Preferred insulation and venting methodology for retrofitted slopped roof on level flat roof.
We are looking for suggestions, options and methodologies for adding roof insulation to a 1960’s era 1600 sqft home. Has daylight basement. Each of two levels is about 800 sqft. Residential home located in south central Alaska.
While this would seem a common an easy project, the twist is the home has two roofing and venting systems. The original flat roof, that is still intact, with very few penetrations, is a vented, level, flat roof with built up felt and hot tar. A trussed, site built, sloped, 4 ft peak, 1'-6" perimeter overhangs, asphalt shingle roof was added in the 1980's directly on the top of the existing flat tarred roof. This has worked well for almost 40 years. Customer cannot complain about the life span obtained from the original 3 tab Malarkey shingles. We are keeping with that same brand.
Alas, it’s finally time to remove and replace the 3 tab asphalt shingles, add ice and water shield over the entire slopped roof sheathing, add drip edge, update and modify the existing cold attic venting, and add insulation. The original 1960 flat, level, roof has 2x10 or 12 joists with foil faced ~2" fiberglass insulation. It has overhang vented soffits via both ends of the joist bays. The shingle roof on top of the flat roof has overhangs with proper screened eve soffits. It has small gable end vents but has no additional insulation or ridge venting. These roofing systems have been relatively trouble free but is obviously not insulated optimally.
We are considering offering the customer two options. Cold vented attic or warm unvented attic:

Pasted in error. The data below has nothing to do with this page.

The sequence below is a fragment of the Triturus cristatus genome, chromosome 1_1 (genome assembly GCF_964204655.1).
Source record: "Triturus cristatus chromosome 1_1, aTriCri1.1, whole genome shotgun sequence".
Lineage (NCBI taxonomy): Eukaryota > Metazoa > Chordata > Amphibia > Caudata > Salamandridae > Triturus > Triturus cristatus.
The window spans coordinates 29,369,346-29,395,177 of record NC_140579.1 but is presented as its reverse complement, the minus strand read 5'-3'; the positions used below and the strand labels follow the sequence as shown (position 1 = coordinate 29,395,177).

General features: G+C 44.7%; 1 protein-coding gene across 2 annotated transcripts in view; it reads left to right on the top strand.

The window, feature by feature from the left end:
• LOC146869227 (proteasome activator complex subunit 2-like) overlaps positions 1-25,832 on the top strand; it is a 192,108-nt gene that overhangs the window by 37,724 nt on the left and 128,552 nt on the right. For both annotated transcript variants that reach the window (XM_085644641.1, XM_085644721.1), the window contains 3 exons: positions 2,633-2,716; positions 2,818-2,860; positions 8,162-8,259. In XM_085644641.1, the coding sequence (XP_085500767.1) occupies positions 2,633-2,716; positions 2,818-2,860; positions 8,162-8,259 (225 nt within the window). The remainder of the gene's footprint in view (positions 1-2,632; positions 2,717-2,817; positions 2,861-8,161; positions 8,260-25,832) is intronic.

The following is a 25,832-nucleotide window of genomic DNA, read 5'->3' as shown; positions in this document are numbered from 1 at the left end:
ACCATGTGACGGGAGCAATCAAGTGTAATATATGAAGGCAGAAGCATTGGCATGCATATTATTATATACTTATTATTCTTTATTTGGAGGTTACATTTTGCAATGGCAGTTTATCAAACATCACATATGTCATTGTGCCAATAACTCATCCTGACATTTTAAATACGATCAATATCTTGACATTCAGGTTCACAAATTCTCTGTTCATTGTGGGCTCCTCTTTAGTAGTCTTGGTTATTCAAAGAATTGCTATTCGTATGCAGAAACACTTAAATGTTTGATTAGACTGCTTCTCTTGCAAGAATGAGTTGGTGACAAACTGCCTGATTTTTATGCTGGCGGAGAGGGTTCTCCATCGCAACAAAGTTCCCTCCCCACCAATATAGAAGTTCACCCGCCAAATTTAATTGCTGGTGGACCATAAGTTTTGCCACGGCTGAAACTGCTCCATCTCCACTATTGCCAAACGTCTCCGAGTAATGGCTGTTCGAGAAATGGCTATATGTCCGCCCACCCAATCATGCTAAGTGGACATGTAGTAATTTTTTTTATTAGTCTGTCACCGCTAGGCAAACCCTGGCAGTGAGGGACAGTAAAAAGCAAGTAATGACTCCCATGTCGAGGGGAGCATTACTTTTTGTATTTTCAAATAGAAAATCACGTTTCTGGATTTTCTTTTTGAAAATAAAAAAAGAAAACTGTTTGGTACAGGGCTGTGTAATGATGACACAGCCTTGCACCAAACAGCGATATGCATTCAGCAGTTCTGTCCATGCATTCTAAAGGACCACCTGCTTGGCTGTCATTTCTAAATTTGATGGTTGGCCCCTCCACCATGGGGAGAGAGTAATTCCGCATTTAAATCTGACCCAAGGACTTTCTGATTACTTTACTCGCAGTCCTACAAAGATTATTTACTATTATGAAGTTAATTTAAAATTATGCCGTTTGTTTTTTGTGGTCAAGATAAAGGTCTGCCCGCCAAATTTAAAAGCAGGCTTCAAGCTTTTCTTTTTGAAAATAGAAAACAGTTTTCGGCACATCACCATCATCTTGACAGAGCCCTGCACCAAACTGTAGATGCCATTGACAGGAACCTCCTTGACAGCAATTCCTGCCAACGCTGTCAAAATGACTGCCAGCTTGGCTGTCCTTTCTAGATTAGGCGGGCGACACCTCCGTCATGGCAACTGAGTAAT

1. Cold Vented Attic
a.) Cut venting slots through the flat built up tar and sheathing in the attic with a circular saw. b.) Add blown or batt fiberglass/rock wool on top of the built up roof. c.) Seal the flat roof soffit venting. d.) Adding ridge venting. e.) Adding soffit vent baffles in the attic to prevent blown or bats from obstructing pitched roof soffit vents.
This seems pretty typical along with being tried and true, least expensive, with the exception of cutting slots in the built up tar roof? There will be a significant air gap in the insulation roof stack due to space in the flat joists. This is path I am likely leaning towards. for the customer. air gap is difficult to access without significant removal of the tarred roof and sheathing between the trusses or the conditioned space ceiling. What is recommended if anything for the unheated overhangs of the flat roof.
2. Hot Unvented Attic
a.) Spray foam (closed cell) bottom of sloped sheathing. b.) Seal both flat roof and sloped roof soffit and gable vents. c.) Cut venting slots through built up with circular saw. Is this venting still necessary?
This makes the attic warm. This effectively puts a hat on top of the building and provides for possibility of cathedral ceiling in some parts of the house in the future. Future accessible semi warm space for future M/E upgrades. Our understanding is there must be enough closed cell "R" insulation value for the dew point of the roof to be within the non-moisture suspectable insulation? Additional, rigid foam insulation on top of the sloped roof sheathing before the ice and water and shingles is a consideration? The air gap in the flat roof joists is less of a concern in this scenario? Insulating the vertical permitter of the flat roof rim joists will be impossible/difficult opening up for potential condensation? Seems a bit risky because of the lack of rim joist insulation.
3. Possible option of using dense-pack cellulose insulation in the flat roof joist space? Achieving no air gaps will be difficult. No venting required? The interior vapor barrier is poor, as it is thin foil on old paper. Seems lik a risky bad idea.
Any suggestions comments or considerations are welcome.